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Legislation Would Stiffen Penalties for Ransomware Attacks

Using ransomware to hold computers hostage would draw stiffer penalties under legislation — prompted in part by attacks on Maryland hospitals over the past few years — state lawmakers are considering.

Using ransomware to hold computers hostage would draw stiffer penalties under legislation — prompted in part by attacks on Maryland hospitals over the past few years — state lawmakers are considering.

The legislation, which would enforce tougher penalties for those convicted of ransomware crimes, was spurred by attacks like those on the University of Maryland Medical System in 2018 and on the Salisbury Police Department in January.

Hospitals and health care centers remain one of the most vulnerable industries to ransomware attacks, which could lead to disruptions of critical information systems, loss of data and even patient fatalities.

Maryland Senate bill 151, cross-filed with House bill 211, would define ransomware attacks that result in a loss greater than $1,000 as a felony, subject to a fine of up to $100,000 and a maximum sentence of 10 years in prison.

Under current Maryland laws, a ransomware attack that extorts a loss less than $10,000 is considered a misdemeanor, while a breach that results in a loss greater than $10,000 is a felony.

Ransomware is a specific malware software that allows hackers to seize control of and access to computers and the data stored within those devices.

The attackers then refuse to release control of the devices and information until a ransom is paid.

Unpaid demands can create further problems for the victims: The ransom can increase or the hackers can permanently delete the data, according to a state analysis.

“Even when (victims) do pay the ransom there is not necessarily a guarantee that they will receive the data back,” Markus Rauschecker, the cybersecurity program manager for the University of Maryland Center for Health and Homeland Security, said during a bill hearing Jan. 31.

The bill will also introduce a new criminal offense, which prohibits violators from simply possessing ransomware with the intent to use it, with an exception for researchers, according to a state analysis.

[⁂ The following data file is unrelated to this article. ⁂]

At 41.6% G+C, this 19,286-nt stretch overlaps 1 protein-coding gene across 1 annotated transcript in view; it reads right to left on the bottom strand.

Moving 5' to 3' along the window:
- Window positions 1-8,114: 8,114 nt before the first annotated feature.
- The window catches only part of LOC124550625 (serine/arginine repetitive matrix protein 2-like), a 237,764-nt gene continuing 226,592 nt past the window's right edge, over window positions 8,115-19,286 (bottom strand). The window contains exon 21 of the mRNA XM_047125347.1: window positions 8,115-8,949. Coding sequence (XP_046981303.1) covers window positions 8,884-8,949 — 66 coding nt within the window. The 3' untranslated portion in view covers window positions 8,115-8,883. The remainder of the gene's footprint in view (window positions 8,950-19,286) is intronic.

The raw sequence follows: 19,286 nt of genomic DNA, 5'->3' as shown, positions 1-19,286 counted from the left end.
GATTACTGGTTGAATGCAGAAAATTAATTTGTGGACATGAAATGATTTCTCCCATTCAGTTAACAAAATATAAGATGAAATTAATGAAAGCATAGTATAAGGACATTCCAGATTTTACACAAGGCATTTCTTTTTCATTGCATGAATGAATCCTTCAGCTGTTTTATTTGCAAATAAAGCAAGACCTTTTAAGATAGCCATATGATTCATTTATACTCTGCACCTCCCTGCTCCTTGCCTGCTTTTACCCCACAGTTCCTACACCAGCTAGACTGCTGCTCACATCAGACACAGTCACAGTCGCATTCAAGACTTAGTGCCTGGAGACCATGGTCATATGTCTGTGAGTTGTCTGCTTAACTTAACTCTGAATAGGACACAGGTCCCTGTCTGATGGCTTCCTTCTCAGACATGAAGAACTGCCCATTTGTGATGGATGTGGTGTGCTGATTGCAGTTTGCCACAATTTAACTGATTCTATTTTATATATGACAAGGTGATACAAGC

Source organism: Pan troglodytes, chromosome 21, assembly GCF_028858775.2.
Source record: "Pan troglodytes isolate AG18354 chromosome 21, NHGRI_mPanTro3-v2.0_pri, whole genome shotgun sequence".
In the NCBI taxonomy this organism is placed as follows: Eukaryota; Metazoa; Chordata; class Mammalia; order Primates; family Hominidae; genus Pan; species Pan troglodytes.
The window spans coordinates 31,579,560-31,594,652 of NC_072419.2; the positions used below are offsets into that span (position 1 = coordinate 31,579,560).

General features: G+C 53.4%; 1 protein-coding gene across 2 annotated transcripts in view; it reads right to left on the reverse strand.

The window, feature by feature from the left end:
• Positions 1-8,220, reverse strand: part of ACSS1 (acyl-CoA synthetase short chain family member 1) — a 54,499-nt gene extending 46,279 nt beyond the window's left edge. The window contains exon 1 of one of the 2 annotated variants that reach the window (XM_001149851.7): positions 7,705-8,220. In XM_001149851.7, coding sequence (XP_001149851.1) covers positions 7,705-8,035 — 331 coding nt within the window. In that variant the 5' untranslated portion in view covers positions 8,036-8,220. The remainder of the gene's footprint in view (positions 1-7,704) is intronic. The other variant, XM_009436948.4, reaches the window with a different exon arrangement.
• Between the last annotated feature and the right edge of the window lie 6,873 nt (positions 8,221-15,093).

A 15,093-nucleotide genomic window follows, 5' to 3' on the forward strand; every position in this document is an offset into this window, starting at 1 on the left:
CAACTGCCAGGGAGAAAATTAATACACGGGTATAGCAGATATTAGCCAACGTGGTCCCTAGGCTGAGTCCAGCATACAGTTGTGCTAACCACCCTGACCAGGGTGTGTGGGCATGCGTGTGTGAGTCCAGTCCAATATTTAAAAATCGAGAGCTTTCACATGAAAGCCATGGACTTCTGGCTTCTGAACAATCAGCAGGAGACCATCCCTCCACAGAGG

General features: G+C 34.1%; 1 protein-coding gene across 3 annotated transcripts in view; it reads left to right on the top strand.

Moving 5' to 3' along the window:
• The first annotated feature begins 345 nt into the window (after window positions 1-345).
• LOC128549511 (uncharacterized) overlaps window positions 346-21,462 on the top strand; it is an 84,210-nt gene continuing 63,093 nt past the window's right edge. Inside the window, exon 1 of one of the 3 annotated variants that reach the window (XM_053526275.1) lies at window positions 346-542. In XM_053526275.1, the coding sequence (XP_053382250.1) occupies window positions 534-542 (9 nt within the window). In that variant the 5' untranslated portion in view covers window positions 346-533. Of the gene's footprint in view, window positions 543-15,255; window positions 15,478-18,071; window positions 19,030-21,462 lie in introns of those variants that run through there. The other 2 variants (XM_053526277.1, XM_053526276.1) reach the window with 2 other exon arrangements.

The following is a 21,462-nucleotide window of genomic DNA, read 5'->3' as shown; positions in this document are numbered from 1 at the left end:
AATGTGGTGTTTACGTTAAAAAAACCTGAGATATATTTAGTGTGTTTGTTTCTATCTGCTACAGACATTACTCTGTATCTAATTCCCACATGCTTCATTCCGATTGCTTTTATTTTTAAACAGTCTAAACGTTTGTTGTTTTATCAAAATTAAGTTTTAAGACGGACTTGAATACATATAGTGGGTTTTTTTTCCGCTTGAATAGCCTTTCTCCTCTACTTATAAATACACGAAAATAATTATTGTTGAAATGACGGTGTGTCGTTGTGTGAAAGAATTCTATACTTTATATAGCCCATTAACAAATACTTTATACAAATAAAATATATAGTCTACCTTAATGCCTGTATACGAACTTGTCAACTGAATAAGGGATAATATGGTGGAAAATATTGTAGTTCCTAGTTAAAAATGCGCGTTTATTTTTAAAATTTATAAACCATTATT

The new legislation would authorize courts to award damages and cover attorney fees and costs for the victims of an attack, according to a state analysis.

“No industry is safe from ransomware, most importantly our hospitals,” bill sponsor Sen. Susan Lee, D-Montgomery, said.

Ransomware attacks on hospitals are a continuing problem across the country and often create major problems for the facilities, including loss of lives, misdiagnoses and other technological disadvantages for doctors and patients, Lee told Capital News Service.

In 2018, the University of Maryland Medical System’s information technology infrastructure was victim to an attempted malware infiltration.

The medical system was able to subdue the attack by implementing backup servers to ensure patient care was uninterrupted, according to a press statement.

“The most frightening part about (ransomware attacks) is that hospitals and health care sectors are especially vulnerable,” Rauschecker said. “This can ultimately mean deaths in hospitals.”

Attacks can have serious consequences due to a lack of access to electronic data or medical devices available to doctors and staff during a breach, Rauschecker said.

A 2017 Vanderbilt University research paper estimated that more than 2,000 deaths per year could be attributed to ransomware attacks on hospitals.

In 2016, Maryland’s MedStar Health system was subject to a ransomware attack that also targeted government agencies, cities and businesses around the nation. The hackers were able to get around $6 million and caused their victims to lose more than $30 million, according to a state analysis.

Rauschecker said that ransomware attacks are one of the “fast growing” areas within cyber crime.

SonicWall, a cyber-crime security company, reported about 181.5 million ransomware

attacks in the first six months of 2018 — more than doubled over the same time period in 2017, but a marked decrease from the rate of attacks in 2016.

“This bill passing will be the start of raising the concern of (ransomware attacks) and how big this problem is,” Maryland State’s Attorneys’ coordinator Steve Kroll said during the bill hearing.

In January, the Salisbury Police Department suffered a ransomware attack that affected their computer systems, including email and network servers, as well as its record management systems, Capt. Rich Kaiser said.

Kaiser emphasized that while the department had no access to data during the attack, there is no evidence of police department data being stolen due to an “intricate file backup system.”

Kevin Kornegay, a professor in the school of electrical and computer engineering at Morgan State University, theorizes that while cyber breaches are targeting big corporations, ransomware attacks remain a “massive threat to small (and) mid-sized businesses,” which in many instances often go unreported.

This is because ransomware attacks have commonly been found in “phishing emails” and websites with clickbait — often the attacks are minor — and small businesses tend not to report them, according to Kornegay.

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